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3D printed moveable toy dog Oh Dog

Brazillian students Pedro Figueiredo and Bruna Milam needed to do a graduation project for their Industrial Design course at the Universidade Federal do Rio de Janeiro. They opted to make a toy 3D print using i.materialise. The duo used functional mechanisms and customization possibilities on the toy to increase its effectiveness and value. The toy’s name is Oh Dog! and he is a sad dog with an absurd cone collar with a mechanical iris on his neck. Pedro and Bruna are now seeing if they can turn their whacky dog into a business. They also would like to thank Karen and Vlad of our customer servies team for all the help both gave them in repairing the file and helping them with the engineering of the Dog. We wish them a lot of luck and congratulate them on a great product! We would  like to thank Chris Lefteri for including a reference to i.materialise in his book Making It: Manufacturing Techniques for Product Design, which is how Pedro and Bruna found us in the first place.


Polyjet 3D printing by Objet

Israeli company Objet has a very detailed 3D printing process called Polyjet. Polyjet works with layers by layer building up a photopolymer and then hardening it with UV light. Polyjet produces very highly detailed parts that are very attractive. The parts are however not very strong and have low heat deflection temperatures. Polyjet is great for art objects, artistic projects and things such as characters whereby detail is crucial. On i.materialise we call Polyjet FineLayer epoxy and you can get it in White. Check out the video below showing you the entire Polyjet process on an Objet Eden.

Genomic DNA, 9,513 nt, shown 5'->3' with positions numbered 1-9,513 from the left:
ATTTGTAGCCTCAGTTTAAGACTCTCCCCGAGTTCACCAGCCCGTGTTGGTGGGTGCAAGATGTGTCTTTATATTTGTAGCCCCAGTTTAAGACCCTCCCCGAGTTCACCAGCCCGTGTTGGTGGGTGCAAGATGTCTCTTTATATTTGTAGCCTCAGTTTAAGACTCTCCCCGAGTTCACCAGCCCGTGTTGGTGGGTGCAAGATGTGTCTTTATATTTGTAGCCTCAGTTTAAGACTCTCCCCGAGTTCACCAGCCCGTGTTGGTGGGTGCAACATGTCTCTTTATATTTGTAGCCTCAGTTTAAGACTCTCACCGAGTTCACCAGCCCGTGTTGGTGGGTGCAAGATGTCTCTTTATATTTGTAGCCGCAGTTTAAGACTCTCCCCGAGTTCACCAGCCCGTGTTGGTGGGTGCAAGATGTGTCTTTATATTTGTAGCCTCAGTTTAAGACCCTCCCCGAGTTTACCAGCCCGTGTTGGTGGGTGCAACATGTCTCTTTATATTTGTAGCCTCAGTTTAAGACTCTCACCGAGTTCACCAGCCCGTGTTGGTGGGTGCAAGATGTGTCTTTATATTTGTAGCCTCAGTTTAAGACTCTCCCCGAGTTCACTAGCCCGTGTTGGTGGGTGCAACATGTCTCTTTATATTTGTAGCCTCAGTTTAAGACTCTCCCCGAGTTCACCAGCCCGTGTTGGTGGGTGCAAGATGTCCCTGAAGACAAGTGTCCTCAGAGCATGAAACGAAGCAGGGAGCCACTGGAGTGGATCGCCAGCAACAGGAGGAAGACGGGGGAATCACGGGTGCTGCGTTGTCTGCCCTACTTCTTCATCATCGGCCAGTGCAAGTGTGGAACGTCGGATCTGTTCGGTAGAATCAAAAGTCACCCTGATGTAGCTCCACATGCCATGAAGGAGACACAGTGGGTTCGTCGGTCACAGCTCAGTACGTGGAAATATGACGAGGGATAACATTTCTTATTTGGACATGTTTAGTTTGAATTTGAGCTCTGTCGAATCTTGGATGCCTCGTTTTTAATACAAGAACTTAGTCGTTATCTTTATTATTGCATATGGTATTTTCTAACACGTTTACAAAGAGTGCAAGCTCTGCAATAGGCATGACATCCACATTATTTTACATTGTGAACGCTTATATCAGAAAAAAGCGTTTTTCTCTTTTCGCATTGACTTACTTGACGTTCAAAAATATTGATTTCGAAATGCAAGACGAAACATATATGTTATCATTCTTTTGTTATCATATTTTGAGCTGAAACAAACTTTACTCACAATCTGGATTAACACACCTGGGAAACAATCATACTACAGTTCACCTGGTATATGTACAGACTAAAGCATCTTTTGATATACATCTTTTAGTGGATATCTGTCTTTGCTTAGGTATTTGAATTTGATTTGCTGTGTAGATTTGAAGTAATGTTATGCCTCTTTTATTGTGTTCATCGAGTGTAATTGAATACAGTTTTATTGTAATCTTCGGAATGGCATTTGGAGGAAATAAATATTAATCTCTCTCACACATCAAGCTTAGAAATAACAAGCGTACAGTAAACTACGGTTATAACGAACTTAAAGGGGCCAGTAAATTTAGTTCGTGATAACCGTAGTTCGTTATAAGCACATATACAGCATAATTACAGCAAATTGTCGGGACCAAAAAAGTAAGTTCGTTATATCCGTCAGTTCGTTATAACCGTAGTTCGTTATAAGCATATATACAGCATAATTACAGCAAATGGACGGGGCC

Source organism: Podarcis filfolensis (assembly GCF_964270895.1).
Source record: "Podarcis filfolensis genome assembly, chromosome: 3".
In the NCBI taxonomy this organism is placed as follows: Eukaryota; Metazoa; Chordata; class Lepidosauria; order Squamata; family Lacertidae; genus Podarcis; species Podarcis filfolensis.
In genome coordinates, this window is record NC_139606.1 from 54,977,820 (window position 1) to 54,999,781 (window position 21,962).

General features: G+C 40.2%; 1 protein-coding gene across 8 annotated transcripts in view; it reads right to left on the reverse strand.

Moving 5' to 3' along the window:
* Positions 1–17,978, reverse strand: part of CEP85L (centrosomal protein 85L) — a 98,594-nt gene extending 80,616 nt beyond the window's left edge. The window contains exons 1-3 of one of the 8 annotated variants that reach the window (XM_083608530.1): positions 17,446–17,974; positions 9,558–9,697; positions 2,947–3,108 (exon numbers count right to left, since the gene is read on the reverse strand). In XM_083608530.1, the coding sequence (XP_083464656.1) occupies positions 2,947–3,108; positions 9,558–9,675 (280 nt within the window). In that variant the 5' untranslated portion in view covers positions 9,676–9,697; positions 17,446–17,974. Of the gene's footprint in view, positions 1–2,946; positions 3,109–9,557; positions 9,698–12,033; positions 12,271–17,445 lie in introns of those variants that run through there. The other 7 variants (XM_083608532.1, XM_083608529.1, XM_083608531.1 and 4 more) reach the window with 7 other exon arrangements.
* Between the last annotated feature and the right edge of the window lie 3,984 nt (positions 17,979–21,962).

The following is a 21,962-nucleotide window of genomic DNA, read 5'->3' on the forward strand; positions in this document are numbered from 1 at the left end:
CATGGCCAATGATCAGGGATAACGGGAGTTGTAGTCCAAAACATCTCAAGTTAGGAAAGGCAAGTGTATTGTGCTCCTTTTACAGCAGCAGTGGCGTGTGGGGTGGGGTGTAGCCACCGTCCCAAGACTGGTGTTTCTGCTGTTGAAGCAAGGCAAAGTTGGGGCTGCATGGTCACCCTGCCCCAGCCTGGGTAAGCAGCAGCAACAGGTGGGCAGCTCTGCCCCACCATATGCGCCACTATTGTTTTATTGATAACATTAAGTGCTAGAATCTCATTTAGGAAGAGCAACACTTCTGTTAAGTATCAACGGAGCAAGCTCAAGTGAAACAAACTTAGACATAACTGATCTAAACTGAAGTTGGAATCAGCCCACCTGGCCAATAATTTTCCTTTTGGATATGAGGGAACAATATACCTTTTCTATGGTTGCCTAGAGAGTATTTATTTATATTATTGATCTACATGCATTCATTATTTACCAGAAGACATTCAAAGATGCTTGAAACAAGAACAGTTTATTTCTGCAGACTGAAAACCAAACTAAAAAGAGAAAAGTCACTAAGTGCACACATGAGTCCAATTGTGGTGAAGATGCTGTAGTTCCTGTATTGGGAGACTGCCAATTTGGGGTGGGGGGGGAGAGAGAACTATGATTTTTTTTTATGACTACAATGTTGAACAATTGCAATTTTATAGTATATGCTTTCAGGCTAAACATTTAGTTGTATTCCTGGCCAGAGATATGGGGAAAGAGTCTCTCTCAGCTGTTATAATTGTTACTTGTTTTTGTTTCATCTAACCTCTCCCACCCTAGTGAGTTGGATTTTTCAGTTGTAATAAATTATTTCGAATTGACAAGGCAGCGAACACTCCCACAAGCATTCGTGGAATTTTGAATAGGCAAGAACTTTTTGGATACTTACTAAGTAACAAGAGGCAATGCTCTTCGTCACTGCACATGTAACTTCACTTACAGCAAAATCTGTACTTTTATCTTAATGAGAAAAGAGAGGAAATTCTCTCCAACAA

• Hardness 83 Shore D
  • Flexural modulus (stiffness) 2140 MPa
  • Flexural strength 74,6 MPa
  • Elongation at break 15 – 25%
  • Izod Notched Impact Resistance 37.5 J/m
  • Heat Deflection Temp (@ 1,82 MPa) 47.6° C
  • Natural Color white
  • Minimum Wallthickness 0.7

3D print your warheads and missiles

It is not surprising really. Lockheed Martin received a patent on using additive manufacturing (also known as 3D printing) to make warheads. The Lockheed Martin patent provides for, “integral constructions, tailored fragmentation patterns, use of dissimilar materials for special effects, and variable material property constructions for enhanced performance” in warheads.

I’m guessing that the special effects are not the same special effects that James Cameron & LucasArts come up with. The patent, US Patent 7093542, granted in 2006, goes on to say:

“Direct manufacturing techniques of additive fabrication enable design and fabrication of specialized warheads using unique shaping, materials, and structures that have conventionally been difficult or impossible to use. Special warhead shapes may include nose cones, walls of controlled thickness, fragmentation patterns, and the like. Unique and previously unused materials include new material alloys, non-homogeneous materials, defor


Earlier this week The New York Times published a nice article called ‘3-D Printing Spurs a Manufacturing Revolution’. Although the article is getting a lot of attention, it only shows you a glimpse of what 3D printing can actually do. If you feel like discovering a whole lot more, you should visit the FABRICATION LABORATORY in Barcelona and experience all the 3D digital manufacturing technologies up close.